The old walled city of Harar was founded sometime between the 7th and 11th centuries and quickly grew to be an important Arab trading post. It is sometimes called the fourth holy city of Islam, after Mecca, Medina, and Jerusalem; it has 82 mosques, three of which date from the 10th century.
Harar was first an independent sultanate, then an emirate, for hundreds of years. For a decade in the late 1800s the area was under Egyptian rule before being incorporated into Menelik II’s expanding Ethiopian empire in 1887.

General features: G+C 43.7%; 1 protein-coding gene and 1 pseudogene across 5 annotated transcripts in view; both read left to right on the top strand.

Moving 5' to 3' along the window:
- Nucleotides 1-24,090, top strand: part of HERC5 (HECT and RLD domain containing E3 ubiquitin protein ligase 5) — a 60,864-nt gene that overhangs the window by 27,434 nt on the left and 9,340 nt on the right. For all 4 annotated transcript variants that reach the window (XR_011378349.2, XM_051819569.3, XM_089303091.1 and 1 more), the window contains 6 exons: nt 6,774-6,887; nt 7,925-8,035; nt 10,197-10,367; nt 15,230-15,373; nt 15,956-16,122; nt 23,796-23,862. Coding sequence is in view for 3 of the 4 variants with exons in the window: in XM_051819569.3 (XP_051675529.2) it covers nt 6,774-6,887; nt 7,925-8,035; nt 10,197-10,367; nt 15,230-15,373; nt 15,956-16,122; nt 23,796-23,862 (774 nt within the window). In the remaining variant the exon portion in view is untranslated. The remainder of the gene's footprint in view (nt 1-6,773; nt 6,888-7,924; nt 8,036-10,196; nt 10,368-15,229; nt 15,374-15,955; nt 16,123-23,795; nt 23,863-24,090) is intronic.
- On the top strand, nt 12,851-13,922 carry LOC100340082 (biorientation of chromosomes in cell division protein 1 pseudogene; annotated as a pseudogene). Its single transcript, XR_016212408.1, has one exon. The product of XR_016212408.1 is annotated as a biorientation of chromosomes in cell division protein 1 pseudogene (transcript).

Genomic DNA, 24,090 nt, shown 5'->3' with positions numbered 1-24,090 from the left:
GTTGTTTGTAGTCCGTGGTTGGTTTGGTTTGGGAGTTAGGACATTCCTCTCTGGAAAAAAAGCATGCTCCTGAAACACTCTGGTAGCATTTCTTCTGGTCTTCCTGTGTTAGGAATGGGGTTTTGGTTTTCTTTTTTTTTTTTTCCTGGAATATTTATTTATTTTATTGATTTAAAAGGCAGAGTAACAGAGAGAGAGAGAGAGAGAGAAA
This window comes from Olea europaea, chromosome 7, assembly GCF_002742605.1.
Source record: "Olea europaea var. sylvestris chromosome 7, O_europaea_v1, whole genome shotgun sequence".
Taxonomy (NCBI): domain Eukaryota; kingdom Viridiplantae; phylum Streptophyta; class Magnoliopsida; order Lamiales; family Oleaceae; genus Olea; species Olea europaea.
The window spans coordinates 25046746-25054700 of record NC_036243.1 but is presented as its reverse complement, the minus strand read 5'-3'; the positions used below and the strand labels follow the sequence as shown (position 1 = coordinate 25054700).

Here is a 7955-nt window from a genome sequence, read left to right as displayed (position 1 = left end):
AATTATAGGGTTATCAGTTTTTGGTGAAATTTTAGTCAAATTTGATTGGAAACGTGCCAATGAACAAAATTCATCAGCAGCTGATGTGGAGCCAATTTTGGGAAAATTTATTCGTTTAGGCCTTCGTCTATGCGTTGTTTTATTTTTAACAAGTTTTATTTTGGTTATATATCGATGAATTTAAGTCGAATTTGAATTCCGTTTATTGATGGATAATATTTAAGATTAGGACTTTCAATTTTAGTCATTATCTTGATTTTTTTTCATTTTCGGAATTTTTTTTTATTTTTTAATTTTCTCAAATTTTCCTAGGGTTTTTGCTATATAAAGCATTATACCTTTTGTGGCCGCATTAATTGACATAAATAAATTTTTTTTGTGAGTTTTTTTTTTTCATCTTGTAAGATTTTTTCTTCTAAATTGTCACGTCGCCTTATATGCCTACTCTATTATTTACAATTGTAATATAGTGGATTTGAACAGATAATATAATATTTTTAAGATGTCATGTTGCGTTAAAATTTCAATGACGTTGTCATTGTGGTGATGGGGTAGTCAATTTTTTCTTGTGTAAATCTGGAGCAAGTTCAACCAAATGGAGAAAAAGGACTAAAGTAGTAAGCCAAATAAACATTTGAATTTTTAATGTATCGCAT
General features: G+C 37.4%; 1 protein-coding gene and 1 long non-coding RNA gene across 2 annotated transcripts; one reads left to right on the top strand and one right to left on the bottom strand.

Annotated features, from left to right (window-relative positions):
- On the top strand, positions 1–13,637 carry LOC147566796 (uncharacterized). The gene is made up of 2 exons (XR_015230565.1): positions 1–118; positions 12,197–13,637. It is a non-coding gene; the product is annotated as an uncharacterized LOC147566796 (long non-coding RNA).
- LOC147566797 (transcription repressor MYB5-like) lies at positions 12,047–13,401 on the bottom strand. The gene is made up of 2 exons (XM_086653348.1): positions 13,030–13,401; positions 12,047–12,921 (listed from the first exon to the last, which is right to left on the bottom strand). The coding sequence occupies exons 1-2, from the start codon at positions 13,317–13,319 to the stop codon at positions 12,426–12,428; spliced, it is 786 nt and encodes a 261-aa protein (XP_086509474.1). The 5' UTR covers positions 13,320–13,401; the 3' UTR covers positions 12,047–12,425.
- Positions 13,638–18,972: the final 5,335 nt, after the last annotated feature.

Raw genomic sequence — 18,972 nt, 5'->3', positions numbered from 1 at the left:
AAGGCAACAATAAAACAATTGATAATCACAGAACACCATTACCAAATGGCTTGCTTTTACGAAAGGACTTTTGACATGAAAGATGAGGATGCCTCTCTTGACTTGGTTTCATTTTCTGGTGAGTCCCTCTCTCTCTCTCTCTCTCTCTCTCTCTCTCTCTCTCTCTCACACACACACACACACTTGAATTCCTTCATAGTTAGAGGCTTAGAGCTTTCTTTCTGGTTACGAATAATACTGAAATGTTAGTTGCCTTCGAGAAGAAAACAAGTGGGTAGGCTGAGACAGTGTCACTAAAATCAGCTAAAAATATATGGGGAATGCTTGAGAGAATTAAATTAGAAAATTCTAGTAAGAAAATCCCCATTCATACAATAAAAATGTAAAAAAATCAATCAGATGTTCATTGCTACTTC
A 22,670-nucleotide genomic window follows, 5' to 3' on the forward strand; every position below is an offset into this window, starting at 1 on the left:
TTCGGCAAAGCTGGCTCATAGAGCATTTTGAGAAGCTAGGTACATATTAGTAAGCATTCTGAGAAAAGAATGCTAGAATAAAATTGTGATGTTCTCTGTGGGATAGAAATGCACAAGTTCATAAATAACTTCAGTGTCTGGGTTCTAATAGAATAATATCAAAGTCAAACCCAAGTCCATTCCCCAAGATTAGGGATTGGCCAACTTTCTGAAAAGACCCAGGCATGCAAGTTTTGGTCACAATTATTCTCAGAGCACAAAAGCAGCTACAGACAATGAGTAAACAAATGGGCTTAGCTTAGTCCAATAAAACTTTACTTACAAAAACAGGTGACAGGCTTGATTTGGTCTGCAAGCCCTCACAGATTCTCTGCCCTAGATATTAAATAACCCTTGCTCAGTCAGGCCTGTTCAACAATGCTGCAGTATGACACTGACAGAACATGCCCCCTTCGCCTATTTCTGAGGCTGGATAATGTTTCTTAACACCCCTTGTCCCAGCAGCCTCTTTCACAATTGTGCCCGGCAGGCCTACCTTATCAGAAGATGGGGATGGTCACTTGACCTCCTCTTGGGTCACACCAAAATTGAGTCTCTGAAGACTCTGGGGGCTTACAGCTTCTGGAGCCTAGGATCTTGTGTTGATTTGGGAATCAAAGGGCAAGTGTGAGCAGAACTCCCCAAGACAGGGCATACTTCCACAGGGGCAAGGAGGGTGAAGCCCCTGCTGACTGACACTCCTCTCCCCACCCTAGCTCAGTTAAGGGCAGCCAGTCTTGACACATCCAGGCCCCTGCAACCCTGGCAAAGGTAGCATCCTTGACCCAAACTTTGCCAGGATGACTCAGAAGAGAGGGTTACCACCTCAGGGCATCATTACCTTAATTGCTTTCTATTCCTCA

Harar is colorful and lively. It has quite a different feel from Addis Ababa. The clothing, architecture, decoration, and way of life are much more Arabic.
The French poet Rimbaud lived in Harar during the Egyptian occupation. He worked there as a coffee trader, having given up the poetry business some years before. At the Arthur Rimbaud Cultural Center we saw many photos he took of life in the city – he was the first person to photograph Harar.
One popular attraction in Harar is the hyena man. After sunset, he calls the wild hyenas to him and feeds them raw meat. He invites onlookers to join him – which of course we did.